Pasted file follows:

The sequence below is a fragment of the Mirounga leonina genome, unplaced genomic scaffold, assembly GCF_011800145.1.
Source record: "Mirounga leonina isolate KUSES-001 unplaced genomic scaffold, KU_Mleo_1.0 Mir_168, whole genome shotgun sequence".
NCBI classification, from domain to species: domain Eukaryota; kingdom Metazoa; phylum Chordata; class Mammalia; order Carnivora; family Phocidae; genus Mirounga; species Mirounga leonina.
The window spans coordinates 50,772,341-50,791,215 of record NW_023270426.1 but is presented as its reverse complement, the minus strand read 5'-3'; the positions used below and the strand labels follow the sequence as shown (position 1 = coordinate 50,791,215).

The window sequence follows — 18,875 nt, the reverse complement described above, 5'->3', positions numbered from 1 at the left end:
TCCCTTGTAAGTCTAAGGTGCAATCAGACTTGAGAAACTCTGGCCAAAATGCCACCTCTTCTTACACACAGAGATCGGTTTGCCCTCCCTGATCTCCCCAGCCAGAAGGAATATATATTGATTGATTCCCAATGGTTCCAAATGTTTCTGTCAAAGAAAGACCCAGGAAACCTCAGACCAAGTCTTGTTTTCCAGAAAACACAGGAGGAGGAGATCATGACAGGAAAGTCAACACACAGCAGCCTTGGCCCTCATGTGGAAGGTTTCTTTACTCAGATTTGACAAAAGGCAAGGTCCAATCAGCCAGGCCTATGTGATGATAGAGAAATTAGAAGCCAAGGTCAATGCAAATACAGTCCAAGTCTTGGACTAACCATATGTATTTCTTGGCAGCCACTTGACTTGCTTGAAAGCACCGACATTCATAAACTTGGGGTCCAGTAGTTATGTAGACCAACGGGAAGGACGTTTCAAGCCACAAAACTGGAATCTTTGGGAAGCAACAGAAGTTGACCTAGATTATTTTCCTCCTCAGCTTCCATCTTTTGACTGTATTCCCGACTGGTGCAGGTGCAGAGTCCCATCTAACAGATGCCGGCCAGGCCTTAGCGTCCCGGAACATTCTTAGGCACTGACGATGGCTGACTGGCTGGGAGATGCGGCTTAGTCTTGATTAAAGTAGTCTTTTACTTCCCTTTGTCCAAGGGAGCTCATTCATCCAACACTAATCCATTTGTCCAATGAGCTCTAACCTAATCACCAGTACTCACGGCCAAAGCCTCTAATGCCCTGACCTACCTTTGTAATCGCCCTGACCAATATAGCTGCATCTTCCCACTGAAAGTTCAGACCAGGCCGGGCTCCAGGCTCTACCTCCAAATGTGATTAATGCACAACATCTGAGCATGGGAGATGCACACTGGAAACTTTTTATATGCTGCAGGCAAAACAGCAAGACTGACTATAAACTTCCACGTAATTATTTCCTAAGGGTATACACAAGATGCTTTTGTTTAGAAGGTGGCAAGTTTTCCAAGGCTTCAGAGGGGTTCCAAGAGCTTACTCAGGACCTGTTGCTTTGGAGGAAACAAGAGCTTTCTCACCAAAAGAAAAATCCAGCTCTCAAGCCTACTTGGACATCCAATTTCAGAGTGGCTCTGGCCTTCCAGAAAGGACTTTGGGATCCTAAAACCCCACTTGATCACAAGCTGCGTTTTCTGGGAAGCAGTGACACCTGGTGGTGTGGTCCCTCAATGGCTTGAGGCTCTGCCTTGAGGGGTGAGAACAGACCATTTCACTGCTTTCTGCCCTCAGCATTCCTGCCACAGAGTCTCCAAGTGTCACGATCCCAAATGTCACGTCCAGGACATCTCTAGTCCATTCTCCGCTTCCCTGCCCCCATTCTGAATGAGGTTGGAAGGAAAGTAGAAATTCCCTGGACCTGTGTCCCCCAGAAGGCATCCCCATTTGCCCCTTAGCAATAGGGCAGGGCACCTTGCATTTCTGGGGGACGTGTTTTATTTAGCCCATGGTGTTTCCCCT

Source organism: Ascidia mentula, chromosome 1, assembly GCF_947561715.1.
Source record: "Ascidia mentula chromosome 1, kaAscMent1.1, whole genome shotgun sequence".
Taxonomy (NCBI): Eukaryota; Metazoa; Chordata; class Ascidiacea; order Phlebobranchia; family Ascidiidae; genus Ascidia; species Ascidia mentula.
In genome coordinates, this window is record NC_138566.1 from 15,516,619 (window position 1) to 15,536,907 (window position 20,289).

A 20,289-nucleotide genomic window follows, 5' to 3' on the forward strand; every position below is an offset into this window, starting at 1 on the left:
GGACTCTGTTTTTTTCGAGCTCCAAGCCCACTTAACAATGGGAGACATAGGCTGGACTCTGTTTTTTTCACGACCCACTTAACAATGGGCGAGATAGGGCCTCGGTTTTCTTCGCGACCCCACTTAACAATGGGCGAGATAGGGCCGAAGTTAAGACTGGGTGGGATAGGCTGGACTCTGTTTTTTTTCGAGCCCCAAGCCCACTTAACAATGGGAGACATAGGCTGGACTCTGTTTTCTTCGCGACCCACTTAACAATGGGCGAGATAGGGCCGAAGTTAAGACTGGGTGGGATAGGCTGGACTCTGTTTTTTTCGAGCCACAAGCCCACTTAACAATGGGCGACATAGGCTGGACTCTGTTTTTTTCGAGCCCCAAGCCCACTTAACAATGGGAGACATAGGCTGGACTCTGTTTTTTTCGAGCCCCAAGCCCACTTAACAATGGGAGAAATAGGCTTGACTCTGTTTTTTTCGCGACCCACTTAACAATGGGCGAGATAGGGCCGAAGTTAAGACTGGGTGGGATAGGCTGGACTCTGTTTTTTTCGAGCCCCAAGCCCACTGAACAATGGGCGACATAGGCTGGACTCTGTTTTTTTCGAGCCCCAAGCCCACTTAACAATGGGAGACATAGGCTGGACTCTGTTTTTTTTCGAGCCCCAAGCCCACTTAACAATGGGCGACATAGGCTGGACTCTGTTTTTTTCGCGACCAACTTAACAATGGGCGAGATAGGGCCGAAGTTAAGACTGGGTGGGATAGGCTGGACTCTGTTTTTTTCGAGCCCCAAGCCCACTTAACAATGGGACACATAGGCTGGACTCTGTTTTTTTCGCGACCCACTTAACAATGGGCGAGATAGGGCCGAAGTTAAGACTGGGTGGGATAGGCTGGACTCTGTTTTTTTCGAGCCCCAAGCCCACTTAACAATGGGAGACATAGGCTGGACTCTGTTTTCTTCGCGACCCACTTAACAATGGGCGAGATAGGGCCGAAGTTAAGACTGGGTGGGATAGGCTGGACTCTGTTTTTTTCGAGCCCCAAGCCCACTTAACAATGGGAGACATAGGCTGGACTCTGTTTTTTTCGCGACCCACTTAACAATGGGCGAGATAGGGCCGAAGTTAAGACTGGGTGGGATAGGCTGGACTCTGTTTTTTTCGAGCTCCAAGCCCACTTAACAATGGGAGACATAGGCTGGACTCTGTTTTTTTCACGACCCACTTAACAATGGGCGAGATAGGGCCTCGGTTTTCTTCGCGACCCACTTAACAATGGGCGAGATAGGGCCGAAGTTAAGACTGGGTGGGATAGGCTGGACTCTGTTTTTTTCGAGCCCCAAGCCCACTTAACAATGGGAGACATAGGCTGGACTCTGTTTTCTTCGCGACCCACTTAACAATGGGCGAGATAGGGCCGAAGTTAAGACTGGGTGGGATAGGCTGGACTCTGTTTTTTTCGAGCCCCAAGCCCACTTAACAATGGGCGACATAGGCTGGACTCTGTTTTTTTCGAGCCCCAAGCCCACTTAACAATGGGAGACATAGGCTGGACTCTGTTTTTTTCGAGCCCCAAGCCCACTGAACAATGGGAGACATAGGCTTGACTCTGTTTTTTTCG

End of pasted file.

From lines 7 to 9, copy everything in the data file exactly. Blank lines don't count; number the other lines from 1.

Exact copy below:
Source organism: Ascidia mentula, chromosome 1, assembly GCF_947561715.1.
Source record: "Ascidia mentula chromosome 1, kaAscMent1.1, whole genome shotgun sequence".
Taxonomy (NCBI): Eukaryota; Metazoa; Chordata; class Ascidiacea; order Phlebobranchia; family Ascidiidae; genus Ascidia; species Ascidia mentula.